Indoor Condensation or Glass Sweating on the Room Side Glass Surface – glass having indoor condensation or sweating caused by high room side humidity conditions should not be replaced. This phenomenon is usually seen in the winter at the bottom edge of the glass, around the glass periphery, or sometimes on the complete indoor glass surface. It is caused by high room side humidity conditions when the indoor glass temperature is below the dew point of the room side air. Common examples of indoor condensation:

  • Winter – boiling food on a stove within a pot of water, can cause nearby windows to sweat
  • Summer – using air conditioning on a cooler morning, can cause nearby windows to sweat

Outdoor Condensation and Frost Glass units – condensation or frost on the outdoor glass surface of an insulating unit is not an indication that the glass or insulating unit is defective and should not be replaced. Under the right set of atmospheric conditions, it is possible to get condensation or frost on the outdoor surface of an insulating glass unit. Specifically, these conditions are as follows:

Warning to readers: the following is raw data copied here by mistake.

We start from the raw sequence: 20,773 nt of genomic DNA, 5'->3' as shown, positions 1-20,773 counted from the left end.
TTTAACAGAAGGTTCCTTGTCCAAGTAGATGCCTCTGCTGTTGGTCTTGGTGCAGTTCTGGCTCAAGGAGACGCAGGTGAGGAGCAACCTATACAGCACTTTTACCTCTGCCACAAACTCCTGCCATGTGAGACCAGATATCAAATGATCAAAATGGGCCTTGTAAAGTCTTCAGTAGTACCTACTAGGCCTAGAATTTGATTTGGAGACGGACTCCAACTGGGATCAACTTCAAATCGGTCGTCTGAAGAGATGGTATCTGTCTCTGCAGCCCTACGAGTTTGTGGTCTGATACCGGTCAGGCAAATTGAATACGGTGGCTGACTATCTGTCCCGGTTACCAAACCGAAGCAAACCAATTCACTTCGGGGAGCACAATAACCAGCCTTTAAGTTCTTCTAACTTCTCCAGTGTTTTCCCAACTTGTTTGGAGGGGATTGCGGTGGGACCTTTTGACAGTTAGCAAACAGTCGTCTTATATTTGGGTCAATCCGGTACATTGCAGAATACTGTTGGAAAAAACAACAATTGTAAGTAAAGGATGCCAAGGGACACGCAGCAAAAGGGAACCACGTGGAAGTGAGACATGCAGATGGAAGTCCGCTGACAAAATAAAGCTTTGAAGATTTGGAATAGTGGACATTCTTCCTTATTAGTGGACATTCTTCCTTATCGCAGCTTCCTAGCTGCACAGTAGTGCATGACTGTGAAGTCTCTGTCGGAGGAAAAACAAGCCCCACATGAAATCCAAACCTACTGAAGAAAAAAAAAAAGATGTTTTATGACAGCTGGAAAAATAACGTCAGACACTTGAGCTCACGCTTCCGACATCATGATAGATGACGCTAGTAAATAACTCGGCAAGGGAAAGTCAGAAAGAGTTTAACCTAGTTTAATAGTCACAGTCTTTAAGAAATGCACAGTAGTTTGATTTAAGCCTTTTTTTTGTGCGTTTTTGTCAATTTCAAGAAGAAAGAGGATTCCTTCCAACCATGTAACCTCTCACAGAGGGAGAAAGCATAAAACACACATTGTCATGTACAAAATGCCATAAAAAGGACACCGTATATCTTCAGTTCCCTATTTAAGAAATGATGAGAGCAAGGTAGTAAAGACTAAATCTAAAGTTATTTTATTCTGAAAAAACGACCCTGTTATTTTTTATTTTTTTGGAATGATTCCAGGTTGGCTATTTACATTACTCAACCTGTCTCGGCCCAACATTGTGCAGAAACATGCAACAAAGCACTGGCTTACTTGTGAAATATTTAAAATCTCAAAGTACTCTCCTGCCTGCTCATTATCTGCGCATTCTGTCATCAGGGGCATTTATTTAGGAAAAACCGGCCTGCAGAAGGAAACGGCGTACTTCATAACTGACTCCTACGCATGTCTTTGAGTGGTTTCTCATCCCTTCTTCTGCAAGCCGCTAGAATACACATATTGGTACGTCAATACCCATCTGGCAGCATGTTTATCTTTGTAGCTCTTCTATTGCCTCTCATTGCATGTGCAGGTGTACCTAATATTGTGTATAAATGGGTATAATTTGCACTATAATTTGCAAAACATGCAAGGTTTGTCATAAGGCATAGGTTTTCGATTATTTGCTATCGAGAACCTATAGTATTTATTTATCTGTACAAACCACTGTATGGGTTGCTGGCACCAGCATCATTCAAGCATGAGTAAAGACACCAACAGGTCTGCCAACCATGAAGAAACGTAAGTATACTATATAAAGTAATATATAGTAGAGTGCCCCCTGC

• Glass temperature below the dew point
  • Clear night sky
  • Still air
  • High relative humidity
  • Highly insulating IG units potentially using:
    •  High performing Low E coatings
    • Multiple airspaces
    • Multiple Low E coatings

For additional information:
Cardinal Glass – Outdoor Condensation
Cardinal Glass Technical Bulletin – Insulating Glass Condensation

Window Tint Film

Use caution when applying a tint film to your window or sliding glass door. While it will provide a SHGC boost, application will void the warranty as it disrupts the insulated glass engineering it was originally tested and certified to.

Acid Washing

Use caution when using acid washing products when cleaning masonry to ensure they do not come in contact with windows and sliding glass doors. Many of these products are too harsh, which can etch the glass, compromise the insulated glass airspace seal, disrupt proper operation of sashes and cause brittleness/discoloration/damage to the PVC glazing bead/frame components. Windows and Sliding Glass Doors which have come into contact with acid wash products are not covered under warranty.


Windows that are field mulled by the customer must be attached/sealed in a specific manner and adhere to certain maximum size requirements or the warranty of the individual windows is void. If you don’t see Field Mulling Instructions on our website for the particular series you are installing, please contact your Sales Representative or Customer Service Representative for guidance.

NFRC Ratings & Energy Star Compliance


200/220/275 Series
250 Series
400 Series


250 Series
700 Series
900 Series


400/4000 Series
5957 Series